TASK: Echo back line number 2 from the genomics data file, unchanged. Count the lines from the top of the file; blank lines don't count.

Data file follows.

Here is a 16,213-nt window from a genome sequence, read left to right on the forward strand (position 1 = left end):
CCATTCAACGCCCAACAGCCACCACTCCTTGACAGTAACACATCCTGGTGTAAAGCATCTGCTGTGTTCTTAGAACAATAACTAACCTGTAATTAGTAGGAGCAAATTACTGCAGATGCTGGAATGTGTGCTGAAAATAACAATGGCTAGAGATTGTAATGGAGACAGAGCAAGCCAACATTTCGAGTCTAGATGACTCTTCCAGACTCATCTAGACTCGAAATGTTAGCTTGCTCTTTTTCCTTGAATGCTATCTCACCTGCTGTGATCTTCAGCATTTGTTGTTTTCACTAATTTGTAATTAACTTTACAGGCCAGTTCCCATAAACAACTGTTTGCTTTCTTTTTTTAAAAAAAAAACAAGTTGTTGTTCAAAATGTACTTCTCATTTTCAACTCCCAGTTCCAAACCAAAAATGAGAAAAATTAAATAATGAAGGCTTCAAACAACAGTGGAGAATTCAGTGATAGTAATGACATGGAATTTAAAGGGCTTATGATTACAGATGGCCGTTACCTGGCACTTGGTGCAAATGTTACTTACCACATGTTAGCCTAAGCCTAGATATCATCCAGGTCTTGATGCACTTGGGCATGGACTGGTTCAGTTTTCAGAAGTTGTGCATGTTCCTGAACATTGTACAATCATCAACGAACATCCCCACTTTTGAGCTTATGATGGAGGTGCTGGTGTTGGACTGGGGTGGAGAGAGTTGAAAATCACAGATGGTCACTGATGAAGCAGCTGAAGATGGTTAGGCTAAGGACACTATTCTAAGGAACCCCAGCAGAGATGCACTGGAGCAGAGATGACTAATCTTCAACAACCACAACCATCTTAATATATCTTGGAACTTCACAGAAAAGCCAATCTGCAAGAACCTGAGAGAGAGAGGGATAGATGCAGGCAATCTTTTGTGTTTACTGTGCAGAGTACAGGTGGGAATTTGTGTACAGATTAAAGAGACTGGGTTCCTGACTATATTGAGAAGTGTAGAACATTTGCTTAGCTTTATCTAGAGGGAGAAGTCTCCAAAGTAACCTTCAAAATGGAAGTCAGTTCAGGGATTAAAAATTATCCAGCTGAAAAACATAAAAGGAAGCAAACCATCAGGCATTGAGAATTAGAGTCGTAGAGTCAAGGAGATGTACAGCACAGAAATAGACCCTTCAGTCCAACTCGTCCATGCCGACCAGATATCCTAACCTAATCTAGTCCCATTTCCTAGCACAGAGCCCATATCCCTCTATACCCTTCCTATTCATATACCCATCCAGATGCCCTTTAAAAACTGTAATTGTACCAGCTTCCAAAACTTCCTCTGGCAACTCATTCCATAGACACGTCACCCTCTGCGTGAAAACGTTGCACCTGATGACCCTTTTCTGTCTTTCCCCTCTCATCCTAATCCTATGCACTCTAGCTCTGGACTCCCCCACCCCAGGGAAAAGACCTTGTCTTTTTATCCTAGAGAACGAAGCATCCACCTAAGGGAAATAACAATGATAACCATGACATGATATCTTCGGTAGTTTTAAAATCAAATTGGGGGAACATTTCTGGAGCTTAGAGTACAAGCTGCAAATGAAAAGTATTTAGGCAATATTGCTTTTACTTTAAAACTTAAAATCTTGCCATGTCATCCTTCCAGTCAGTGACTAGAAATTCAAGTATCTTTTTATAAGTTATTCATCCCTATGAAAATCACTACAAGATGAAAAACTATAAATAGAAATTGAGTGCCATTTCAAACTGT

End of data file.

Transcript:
CCATTCAACGCCCAACAGCCACCACTCCTTGACAGTAACACATCCTGGTGTAAAGCATCTGCTGTGTTCTTAGAACAATAACTAACCTGTAATTAGTAGGAGCAAATTACTGCAGATGCTGGAATGTGTGCTGAAAATAACAATGGCTAGAGATTGTAATGGAGACAGAGCAAGCCAACATTTCGAGTCTAGATGACTCTTCCAGACTCATCTAGACTCGAAATGTTAGCTTGCTCTTTTTCCTTGAATGCTATCTCACCTGCTGTGATCTTCAGCATTTGTTGTTTTCACTAATTTGTAATTAACTTTACAGGCCAGTTCCCATAAACAACTGTTTGCTTTCTTTTTTTAAAAAAAAAACAAGTTGTTGTTCAAAATGTACTTCTCATTTTCAACTCCCAGTTCCAAACCAAAAATGAGAAAAATTAAATAATGAAGGCTTCAAACAACAGTGGAGAATTCAGTGATAGTAATGACATGGAATTTAAAGGGCTTATGATTACAGATGGCCGTTACCTGGCACTTGGTGCAAATGTTACTTACCACATGTTAGCCTAAGCCTAGATATCATCCAGGTCTTGATGCACTTGGGCATGGACTGGTTCAGTTTTCAGAAGTTGTGCATGTTCCTGAACATTGTACAATCATCAACGAACATCCCCACTTTTGAGCTTATGATGGAGGTGCTGGTGTTGGACTGGGGTGGAGAGAGTTGAAAATCACAGATGGTCACTGATGAAGCAGCTGAAGATGGTTAGGCTAAGGACACTATTCTAAGGAACCCCAGCAGAGATGCACTGGAGCAGAGATGACTAATCTTCAACAACCACAACCATCTTAATATATCTTGGAACTTCACAGAAAAGCCAATCTGCAAGAACCTGAGAGAGAGAGGGATAGATGCAGGCAATCTTTTGTGTTTACTGTGCAGAGTACAGGTGGGAATTTGTGTACAGATTAAAGAGACTGGGTTCCTGACTATATTGAGAAGTGTAGAACATTTGCTTAGCTTTATCTAGAGGGAGAAGTCTCCAAAGTAACCTTCAAAATGGAAGTCAGTTCAGGGATTAAAAATTATCCAGCTGAAAAACATAAAAGGAAGCAAACCATCAGGCATTGAGAATTAGAGTCGTAGAGTCAAGGAGATGTACAGCACAGAAATAGACCCTTCAGTCCAACTCGTCCATGCCGACCAGATATCCTAACCTAATCTAGTCCCATTTCCTAGCACAGAGCCCATATCCCTCTATACCCTTCCTATTCATATACCCATCCAGATGCCCTTTAAAAACTGTAATTGTACCAGCTTCCAAAACTTCCTCTGGCAACTCATTCCATAGACACGTCACCCTCTGCGTGAAAACGTTGCACCTGATGACCCTTTTCTGTCTTTCCCCTCTCATCCTAATCCTATGCACTCTAGCTCTGGACTCCCCCACCCCAGGGAAAAGACCTTGTCTTTTTATCCTAGAGAACGAAGCATCCACCTAAGGGAAATAACAATGATAACCATGACATGATATCTTCGGTAGTTTTAAAATCAAATTGGGGGAACATTTCTGGAGCTTAGAGTACAAGCTGCAAATGAAAAGTATTTAGGCAATATTGCTTTTACTTTAAAACTTAAAATCTTGCCATGTCATCCTTCCAGTCAGTGACTAGAAATTCAAGTATCTTTTTATAAGTTATTCATCCCTATGAAAATCACTACAAGATGAAAAACTATAAATAGAAATTGAGTGCCATTTCAAACTGT